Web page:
Economic Racionality. The Reciprocity Paradox

  • Patrici Calvo
Part of the Ethical Economy book series (SEEP, volume 55)


Self-interest, as the constant maximisation of personal benefit, is one of the fundamental concepts of rational choice theory. Axiomatised through certain assumptions, like those corresponding to greed and insatiability, it has managed to confine the economic agent within the paradigmatic homo oeconomicus figure, a motivationally homogeneous and behaviourally predictable animal, whose only reason for relating with others is because it might improve its own well-being. Nonetheless, the traditional, evolutionary and neuronal version of Game Theory has, over decades, shown that homo oeconomicus has no empirical basis. In highly competitive contexts like economic ones, most agents’ behaviour is influenced by emotional heterogeneity and a moral commitment to what they have good reasons to value, far removed from the vision promoted by neoclassicism. The aim of this chapter is to show the behavioural perspective that underlies different laboratory experiments and field studies conducted with strategy games, especially those resulting from recent neuroeconomic studies, where the role of reciprocity in the field of economics is made clear, along with the emotional and moral aspects making it possible.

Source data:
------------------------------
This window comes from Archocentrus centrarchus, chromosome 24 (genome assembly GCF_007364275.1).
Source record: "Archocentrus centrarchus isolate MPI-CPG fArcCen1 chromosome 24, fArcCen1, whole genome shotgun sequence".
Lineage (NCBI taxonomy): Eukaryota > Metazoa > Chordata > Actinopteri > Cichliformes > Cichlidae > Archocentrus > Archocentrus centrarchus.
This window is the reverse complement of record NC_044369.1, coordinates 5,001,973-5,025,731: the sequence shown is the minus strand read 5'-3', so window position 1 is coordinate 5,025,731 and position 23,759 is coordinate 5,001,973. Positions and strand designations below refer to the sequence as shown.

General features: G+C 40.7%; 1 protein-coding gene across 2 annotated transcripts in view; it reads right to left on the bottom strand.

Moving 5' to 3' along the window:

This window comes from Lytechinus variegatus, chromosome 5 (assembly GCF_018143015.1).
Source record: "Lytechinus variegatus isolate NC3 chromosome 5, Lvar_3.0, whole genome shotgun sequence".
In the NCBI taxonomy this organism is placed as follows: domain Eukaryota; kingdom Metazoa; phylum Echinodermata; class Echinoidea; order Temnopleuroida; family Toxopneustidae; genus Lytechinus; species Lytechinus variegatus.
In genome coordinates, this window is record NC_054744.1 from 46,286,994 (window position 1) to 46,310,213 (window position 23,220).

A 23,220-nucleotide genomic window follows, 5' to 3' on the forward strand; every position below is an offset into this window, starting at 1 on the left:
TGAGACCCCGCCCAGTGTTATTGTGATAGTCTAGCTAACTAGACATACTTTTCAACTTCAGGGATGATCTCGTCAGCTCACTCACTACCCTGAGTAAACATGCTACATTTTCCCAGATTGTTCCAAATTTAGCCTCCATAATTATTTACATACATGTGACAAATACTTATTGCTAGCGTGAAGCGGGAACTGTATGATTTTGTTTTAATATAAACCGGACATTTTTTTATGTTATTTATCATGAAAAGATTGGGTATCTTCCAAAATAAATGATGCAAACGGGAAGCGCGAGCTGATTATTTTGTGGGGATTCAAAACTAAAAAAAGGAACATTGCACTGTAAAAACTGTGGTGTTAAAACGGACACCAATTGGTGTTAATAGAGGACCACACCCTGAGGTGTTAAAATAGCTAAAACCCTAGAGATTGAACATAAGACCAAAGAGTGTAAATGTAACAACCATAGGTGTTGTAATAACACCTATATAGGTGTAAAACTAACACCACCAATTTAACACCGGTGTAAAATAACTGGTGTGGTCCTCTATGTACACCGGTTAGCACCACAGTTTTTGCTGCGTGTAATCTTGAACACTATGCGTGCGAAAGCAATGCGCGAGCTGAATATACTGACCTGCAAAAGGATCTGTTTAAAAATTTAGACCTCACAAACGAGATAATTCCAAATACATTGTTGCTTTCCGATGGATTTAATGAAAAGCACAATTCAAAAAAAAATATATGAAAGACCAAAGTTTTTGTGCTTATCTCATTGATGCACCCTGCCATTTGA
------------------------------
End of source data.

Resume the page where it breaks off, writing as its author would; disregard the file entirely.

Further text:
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Authors and Affiliations

  • Patrici Calvo
    • 1
  1. 1.Universitat Jaume ICastellón de la PlanaSpain

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